deteftrng their fhameful Proceedings, would not fuller her any
longer in his Dominions. But it is eafy to fee, the French
King was not fwayed by that Motive, fince it is not true,
that Mortimer followed the Queen into France, where he
had been two Years before her. On the contrary, it is
certain, Charles fuffered his whole Court, above llxteen
Months, to be witnefs of the Familiarities between his
Sifter and Mortimer. And if he fent her afterwards out
of his Territories, it was purely on account of the Un-
certainty of the Blue, and to avoid the Blame of ha-
ving approved of her Conduct, in cafe fhe did not Suc-
ceed.

Ifabclla leaving the Court of France, palled fome days The £>»?«
at Abbeville, from whence fhe came to Falenciennes. embarks at
Upon her Arrival, fhe ratified the Treaty concluded be- !?"''
tween her and the Earl of Hainault, and contracted her 1. Im c . 9 .
Son Edward to the Princefs Philippa. A few days Willing.
after, fhe repaired to Dort, where fhe embarked the K - nl s ht0Ita
Troops fupplied by the Earl of Hainault, who were all
ready there, with Ships to tranfport them. John de
Hainault, Brother of the Earl, had the Command ; and
the Queen, as a Singular favour, gave him leave to ftile
himfelf her Knight. Some reckon thefe Troops but
three thoufand Men (7). Others fay, they were much
more numerous. But fhe did not rely fo much upon
thefe Forces, as upon the Difcontents of the Englijh, and
the many Adherents procured her by her Friends in
England. She landed on the twenty fecond of September jy c Ia M-
[at Oreivcll] in Suffolk, where fhe was joined by Henry Hie land, in



oi Lancajlcr, and ieveral other Lords (SJ. At the fame f"^'" 4.
Enemies of the Spencers were very bufy in le- ,b! Mak-
ops to come to her affiftance ; and her Army

foon became fo numerous, that fhe ftruck Terror into n .



time, the Er



: ttentt.

Act. Pub.



(1) The King fent for her, and his Son, again fonn after Micbaelmafs. Walfir.gbam, p. 122.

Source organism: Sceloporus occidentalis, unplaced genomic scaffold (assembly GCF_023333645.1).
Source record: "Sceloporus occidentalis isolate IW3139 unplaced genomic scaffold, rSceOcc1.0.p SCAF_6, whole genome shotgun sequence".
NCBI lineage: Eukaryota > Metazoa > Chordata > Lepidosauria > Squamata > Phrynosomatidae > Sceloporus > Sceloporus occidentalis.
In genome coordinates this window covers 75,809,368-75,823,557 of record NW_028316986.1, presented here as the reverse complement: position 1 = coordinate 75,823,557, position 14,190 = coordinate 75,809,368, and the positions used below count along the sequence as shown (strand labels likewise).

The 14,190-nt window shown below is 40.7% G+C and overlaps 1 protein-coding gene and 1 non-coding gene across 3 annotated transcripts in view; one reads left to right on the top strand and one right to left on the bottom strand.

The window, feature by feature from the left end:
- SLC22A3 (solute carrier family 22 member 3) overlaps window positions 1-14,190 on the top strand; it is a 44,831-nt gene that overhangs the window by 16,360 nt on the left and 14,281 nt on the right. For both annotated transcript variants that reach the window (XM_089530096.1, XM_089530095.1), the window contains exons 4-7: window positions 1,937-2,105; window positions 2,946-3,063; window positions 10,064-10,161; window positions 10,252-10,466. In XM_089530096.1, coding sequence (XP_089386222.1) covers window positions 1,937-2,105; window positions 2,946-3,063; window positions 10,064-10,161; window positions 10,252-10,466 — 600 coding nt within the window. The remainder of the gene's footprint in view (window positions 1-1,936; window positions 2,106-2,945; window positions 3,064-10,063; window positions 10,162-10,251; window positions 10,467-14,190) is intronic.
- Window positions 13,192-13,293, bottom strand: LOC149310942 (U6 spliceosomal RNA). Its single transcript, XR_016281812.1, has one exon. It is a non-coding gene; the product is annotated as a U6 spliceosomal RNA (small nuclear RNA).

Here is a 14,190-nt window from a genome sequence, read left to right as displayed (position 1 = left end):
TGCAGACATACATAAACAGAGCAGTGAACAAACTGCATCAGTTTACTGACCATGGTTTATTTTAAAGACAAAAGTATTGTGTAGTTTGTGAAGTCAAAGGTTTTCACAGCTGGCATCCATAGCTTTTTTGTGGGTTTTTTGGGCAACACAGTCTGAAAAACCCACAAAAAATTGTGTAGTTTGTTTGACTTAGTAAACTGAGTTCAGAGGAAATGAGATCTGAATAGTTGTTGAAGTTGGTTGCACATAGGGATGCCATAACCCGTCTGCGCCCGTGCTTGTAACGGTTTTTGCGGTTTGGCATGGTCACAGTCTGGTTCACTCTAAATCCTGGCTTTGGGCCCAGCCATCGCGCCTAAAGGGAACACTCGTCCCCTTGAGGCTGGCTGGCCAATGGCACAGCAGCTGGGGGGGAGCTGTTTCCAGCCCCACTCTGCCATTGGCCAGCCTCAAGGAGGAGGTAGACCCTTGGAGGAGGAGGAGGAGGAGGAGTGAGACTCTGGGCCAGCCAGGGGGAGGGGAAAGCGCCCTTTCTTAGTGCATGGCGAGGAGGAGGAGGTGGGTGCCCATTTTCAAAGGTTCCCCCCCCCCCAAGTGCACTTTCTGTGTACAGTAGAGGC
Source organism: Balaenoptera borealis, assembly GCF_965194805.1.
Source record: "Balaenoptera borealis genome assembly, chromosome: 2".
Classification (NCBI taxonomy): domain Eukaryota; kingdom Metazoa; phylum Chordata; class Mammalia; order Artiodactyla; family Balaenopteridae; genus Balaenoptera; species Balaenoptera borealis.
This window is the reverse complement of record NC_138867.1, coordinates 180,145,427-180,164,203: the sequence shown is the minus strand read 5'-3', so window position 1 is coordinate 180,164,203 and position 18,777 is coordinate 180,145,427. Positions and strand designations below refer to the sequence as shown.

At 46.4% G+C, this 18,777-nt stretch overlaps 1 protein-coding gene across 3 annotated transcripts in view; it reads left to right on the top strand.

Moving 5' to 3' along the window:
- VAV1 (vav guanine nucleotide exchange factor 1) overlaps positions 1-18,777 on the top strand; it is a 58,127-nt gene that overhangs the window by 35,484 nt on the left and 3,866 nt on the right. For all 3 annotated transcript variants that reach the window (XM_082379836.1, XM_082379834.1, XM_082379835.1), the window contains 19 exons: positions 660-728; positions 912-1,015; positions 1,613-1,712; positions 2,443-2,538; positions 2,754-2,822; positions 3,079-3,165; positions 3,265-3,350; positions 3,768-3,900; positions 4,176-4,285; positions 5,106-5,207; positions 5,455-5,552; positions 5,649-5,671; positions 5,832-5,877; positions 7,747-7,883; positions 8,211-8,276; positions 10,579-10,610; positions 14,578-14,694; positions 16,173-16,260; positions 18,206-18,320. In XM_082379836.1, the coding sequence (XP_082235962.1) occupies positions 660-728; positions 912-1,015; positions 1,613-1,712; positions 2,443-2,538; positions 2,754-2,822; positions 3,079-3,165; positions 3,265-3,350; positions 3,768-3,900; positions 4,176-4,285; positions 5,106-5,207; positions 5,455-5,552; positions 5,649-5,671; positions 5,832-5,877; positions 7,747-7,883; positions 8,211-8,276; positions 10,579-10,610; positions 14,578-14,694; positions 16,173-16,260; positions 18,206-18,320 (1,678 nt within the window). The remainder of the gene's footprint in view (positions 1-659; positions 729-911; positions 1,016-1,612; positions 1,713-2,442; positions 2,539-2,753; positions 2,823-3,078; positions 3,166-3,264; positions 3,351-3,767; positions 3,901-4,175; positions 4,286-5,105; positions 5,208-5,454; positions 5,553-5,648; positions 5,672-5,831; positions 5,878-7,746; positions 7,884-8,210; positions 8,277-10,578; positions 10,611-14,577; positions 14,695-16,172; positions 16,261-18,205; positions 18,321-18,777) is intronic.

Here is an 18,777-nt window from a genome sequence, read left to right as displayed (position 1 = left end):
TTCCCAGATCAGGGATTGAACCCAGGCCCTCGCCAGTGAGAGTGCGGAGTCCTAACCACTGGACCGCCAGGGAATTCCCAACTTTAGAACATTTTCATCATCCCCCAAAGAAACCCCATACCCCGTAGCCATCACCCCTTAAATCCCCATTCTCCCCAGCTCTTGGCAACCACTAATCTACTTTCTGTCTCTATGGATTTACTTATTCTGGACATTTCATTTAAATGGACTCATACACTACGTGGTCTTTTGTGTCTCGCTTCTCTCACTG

(2) Having been difmilTed from being or her fecret Council, he left her, and returned to England. Ibid.

(3) It was then reported, whether true or falfe, That the Defpenfen had procured the King's Conlcnt to make away the Queen his Wife, and PrmceEJ-
BwrrfiisSon. Walfingbam, p. 113.

(4.) Fret/fart relates, That as Ifabella was providing for her Voyage, Hugh It Dcfpenfer having notice of it, contrived with with Prcknts to buy ofl the Fratck
Kinc; inf much that he forbid, under i>am of Binilhmint, any of his Subjects Irom aiTifting the Queen. Vol. I. c. S.

(5) And thereupon feized their Lands and Goods. See Rymer\ Feed. Tom. IV. p. 209.

(6) At the fame time, he iffued out his Orders, dalcd at Gaywod, February 8. to all the Sheriffs in England, to fummon all the Earls, Bartns, Knights,
and others holding by Knight's Service, Arraiers of Foot-Soldiers, light H. rl'e-men, &c. to get themfelves in a readinels: As alio to J:bn 1 Etturmy Admiral
of the Nortb t to Nicholas Kyricl, Admiral of the South Seas, and to Ka.'pb Bajpt of Drayton, Conltable of Dover Callle, and Guardian oi the Cinque-Ports,

to oppofe the Landing of any of the King's Enemies. Ibid. p. 1S9. Not long alter, -viz. April 18. he renewed his Father's Orders confirmed by the

Parliament, againft thofe that fpread falfe Rumours, in order to fow dil'cerd between the King and his People; the Penalty of which was imprilonment. IbitL
p. 202.

(7) Two thou&nd feven hundred and fifty feven Men at Arms, fays tl'alfmgban. p. 113.